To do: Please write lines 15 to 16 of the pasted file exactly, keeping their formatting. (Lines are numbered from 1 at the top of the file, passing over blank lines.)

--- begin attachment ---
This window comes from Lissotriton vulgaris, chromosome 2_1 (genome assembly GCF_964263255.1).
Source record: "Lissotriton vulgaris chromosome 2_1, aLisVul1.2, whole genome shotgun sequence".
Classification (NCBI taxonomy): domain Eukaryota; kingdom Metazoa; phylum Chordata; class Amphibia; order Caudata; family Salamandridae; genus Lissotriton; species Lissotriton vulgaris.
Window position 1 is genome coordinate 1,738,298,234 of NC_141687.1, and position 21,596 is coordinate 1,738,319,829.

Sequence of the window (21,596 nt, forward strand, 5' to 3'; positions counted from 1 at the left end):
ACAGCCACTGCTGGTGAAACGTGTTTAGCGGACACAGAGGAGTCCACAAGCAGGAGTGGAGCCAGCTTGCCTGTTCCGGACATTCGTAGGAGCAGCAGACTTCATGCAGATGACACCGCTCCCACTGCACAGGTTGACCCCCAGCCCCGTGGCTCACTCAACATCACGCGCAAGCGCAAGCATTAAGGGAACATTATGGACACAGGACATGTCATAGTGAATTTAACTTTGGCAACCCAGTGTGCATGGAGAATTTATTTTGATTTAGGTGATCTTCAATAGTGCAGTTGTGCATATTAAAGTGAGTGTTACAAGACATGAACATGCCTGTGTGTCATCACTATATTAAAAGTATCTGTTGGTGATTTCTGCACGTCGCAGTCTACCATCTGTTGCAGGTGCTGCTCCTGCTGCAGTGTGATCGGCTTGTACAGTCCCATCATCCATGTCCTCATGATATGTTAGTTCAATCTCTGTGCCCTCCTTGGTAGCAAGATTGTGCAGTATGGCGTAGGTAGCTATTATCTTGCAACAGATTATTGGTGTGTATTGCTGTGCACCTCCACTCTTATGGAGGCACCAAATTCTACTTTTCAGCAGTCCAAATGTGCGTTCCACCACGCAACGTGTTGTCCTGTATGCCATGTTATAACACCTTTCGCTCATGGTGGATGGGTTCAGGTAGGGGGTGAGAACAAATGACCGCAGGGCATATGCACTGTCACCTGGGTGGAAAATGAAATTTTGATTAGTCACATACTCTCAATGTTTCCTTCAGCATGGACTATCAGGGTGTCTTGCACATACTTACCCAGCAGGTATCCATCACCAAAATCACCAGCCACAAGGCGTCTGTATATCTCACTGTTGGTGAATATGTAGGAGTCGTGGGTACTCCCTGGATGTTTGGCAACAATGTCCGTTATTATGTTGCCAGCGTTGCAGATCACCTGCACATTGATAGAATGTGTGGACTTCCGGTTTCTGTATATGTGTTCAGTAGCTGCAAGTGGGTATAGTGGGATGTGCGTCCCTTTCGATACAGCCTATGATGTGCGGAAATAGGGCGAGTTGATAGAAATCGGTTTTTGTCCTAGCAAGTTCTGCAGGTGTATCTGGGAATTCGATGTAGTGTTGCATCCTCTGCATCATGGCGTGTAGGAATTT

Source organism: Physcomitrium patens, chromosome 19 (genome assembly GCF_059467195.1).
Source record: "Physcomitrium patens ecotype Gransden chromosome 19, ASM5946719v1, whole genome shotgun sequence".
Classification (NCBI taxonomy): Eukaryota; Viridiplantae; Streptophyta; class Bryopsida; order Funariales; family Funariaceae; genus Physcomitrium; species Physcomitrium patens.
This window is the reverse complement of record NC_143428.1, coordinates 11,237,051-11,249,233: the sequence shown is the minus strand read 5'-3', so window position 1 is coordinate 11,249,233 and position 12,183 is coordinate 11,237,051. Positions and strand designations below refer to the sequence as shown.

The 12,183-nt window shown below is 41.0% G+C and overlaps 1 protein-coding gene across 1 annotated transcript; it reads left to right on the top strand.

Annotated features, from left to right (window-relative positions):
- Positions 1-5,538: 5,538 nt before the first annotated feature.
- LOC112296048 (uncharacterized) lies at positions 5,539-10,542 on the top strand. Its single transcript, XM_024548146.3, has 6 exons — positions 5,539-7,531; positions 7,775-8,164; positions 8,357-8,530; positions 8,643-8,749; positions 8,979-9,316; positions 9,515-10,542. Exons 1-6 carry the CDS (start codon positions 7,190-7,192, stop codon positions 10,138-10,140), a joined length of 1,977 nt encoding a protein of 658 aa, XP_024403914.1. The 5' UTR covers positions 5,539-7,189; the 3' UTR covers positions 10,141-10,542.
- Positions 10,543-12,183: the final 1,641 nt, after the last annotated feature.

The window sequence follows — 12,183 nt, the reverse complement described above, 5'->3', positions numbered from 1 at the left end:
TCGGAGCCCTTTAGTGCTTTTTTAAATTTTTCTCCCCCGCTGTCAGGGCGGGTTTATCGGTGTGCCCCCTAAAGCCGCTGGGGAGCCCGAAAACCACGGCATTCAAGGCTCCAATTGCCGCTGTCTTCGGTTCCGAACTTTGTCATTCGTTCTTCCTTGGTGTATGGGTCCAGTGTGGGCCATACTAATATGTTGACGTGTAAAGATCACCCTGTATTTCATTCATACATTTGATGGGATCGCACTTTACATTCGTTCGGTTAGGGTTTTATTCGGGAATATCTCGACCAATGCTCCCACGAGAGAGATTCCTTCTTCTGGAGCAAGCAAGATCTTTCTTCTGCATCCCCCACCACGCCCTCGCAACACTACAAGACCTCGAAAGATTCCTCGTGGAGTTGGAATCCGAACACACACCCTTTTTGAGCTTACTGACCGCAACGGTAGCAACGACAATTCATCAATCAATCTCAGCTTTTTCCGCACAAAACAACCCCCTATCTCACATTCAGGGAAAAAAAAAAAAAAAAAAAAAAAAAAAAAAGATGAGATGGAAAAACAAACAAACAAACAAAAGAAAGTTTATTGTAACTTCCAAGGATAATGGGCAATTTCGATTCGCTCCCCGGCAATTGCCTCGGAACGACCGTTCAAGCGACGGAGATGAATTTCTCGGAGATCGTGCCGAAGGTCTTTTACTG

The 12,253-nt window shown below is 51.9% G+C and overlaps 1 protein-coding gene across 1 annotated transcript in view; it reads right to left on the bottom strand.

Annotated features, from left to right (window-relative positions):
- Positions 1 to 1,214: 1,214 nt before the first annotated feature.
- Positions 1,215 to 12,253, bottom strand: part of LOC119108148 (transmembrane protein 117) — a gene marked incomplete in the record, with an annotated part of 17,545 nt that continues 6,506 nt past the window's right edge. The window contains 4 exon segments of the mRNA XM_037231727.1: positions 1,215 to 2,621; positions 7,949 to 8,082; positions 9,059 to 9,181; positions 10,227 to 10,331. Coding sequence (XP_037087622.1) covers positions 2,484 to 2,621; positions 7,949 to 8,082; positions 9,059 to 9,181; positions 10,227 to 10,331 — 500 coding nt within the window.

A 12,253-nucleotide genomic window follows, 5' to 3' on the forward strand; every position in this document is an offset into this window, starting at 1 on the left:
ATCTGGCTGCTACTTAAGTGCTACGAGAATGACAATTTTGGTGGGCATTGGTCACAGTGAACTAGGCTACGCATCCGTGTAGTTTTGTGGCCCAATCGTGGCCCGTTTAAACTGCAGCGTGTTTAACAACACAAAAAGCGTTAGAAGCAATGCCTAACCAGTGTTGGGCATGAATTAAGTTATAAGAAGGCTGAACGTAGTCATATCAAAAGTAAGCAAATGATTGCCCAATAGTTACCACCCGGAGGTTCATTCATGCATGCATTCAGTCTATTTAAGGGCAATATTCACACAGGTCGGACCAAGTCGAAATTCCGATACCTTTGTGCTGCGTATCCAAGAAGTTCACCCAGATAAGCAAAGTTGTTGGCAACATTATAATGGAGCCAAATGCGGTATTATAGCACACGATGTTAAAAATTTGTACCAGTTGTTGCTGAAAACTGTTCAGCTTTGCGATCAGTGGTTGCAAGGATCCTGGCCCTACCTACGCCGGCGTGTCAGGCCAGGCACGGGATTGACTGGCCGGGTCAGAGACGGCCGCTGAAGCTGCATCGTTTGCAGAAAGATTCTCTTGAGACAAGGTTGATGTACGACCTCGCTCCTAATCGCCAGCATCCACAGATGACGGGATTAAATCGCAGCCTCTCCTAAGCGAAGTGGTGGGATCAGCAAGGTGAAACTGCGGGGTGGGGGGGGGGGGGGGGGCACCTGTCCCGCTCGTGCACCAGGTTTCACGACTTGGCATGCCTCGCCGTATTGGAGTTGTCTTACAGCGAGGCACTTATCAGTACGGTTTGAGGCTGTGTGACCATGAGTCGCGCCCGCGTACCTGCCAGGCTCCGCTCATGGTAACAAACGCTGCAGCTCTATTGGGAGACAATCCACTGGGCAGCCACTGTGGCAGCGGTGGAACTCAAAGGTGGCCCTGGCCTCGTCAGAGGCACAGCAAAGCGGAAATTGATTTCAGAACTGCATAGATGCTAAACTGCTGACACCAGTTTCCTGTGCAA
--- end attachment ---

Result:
- Positions 10,543-12,183: the final 1,641 nt, after the last annotated feature.

The window sequence follows — 12,183 nt, the reverse complement described above, 5'->3', positions numbered from 1 at the left end: